The ‘company car’ is the latest victim of Xi Jinping’s anti-corruption/anti-extravagance crackdown that has been draining bowls of shark-fin soup and pushing mistresses to the brink of poverty throughout China. Official cars can now only be used for official business (well, that makes sense) and public records must be kept to log who, why, and what the cars were used for (we’ll believe that when we see it).
The government spent some 6 billion yuan on officials’ cars in 2011, primarily on the beloved black Audis that are synonymous with bourgeois communist officialdom. The new restrictions hope to foster a greater demand for wholly-Chinese cars, clean energy, or a myriad of other non-Audi solutions, as Caixin reports:
The reform separates the management of cars from the officials who use them, Qiao said. Anyone who wants to get a vehicle for official use needs to file the necessary paperwork, and that can aid corruption investigations.
“The reform measure might also stimulate the market for car services because rental companies and taxi companies might benefit from the elimination of official cars provided for general use,” Qiao said.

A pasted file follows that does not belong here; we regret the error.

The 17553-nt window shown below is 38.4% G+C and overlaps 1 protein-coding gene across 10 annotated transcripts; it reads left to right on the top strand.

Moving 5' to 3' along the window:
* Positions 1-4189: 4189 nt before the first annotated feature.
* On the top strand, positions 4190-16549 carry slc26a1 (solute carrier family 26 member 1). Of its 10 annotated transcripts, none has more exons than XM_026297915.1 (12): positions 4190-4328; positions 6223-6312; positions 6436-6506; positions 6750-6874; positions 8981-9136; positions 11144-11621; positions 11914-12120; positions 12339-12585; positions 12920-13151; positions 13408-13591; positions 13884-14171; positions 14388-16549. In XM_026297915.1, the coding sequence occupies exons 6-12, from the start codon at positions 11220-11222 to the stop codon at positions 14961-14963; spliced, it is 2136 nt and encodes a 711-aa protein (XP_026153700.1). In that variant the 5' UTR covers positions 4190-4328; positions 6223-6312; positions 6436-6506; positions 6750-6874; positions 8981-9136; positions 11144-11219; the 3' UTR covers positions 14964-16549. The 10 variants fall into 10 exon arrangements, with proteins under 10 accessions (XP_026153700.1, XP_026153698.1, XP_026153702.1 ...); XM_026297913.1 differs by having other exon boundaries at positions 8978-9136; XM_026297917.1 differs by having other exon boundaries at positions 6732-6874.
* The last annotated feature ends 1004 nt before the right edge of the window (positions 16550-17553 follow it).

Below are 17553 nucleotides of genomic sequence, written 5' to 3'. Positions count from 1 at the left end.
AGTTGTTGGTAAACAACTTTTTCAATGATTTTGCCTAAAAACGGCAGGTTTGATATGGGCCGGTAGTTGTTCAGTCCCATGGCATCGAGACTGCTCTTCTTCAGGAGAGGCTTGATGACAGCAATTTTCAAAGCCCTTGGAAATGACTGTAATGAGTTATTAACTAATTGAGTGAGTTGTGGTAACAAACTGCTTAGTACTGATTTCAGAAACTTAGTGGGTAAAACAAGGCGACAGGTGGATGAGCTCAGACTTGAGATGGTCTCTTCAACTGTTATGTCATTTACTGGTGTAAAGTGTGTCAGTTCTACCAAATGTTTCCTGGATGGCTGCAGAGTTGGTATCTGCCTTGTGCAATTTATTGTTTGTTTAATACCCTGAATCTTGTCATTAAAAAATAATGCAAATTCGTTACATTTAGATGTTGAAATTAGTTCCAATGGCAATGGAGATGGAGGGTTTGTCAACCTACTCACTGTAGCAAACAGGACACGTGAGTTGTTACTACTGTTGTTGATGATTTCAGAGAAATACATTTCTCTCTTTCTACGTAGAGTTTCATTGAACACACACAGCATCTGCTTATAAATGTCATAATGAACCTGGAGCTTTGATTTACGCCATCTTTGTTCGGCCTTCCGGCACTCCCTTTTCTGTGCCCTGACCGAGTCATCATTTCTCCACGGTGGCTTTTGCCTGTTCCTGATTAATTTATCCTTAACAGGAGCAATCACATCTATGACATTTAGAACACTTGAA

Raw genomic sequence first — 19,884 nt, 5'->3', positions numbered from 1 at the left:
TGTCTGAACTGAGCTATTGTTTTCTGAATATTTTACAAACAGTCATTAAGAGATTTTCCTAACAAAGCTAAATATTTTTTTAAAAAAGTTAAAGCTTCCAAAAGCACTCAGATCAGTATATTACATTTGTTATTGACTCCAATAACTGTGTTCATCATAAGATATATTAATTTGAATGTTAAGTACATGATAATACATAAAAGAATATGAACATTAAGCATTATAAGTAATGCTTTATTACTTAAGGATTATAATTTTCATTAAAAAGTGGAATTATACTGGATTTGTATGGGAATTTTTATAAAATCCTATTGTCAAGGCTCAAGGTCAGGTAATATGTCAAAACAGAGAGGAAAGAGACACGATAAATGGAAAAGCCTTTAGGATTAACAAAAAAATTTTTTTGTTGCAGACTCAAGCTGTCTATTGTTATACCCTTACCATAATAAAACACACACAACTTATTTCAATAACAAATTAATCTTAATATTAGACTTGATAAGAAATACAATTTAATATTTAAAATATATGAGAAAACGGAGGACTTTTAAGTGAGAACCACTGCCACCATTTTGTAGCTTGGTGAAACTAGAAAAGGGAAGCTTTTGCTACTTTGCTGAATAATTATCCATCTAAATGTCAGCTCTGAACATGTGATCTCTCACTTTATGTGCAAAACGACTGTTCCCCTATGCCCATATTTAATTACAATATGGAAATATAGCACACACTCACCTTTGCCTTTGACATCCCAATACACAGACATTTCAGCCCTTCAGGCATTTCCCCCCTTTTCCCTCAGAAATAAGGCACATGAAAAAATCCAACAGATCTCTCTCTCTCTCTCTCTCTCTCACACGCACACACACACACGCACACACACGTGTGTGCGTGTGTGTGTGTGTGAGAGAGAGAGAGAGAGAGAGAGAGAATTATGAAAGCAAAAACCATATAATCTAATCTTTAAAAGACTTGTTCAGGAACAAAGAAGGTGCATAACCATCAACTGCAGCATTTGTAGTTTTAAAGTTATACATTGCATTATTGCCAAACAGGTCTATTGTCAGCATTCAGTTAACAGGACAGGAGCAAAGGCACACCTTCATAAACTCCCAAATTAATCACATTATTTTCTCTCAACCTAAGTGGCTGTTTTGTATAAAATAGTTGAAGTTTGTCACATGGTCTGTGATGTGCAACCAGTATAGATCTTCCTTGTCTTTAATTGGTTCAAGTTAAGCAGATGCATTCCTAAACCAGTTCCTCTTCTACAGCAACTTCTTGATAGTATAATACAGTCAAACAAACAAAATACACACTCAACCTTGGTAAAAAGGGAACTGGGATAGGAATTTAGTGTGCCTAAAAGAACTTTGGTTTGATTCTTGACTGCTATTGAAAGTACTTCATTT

The Wall Street Journal also weighed in on new legislation:
Beijing also will continue to encourage local governments to purchase Chinese-brand cars for official use and to give priority to new-energy vehicles, the State Council, or cabinet, statement said. In a draft policy issued by China’s Industry Ministry last year, all 412 vehicles listed as eligible for government purchase were domestic brands. Earlier this month, Chinese-owned Swedish brand Volvo said it had been added to the government’s auto procurement list.
Perhaps officials would be more comfortable in any of the wonderfully subtle vehicles we’ve featured on Shanghaiist before, like the “Crazed golden flying dragon car,” the “Fake Lamborghini” or even the “Coolest Car in the Galaxy.”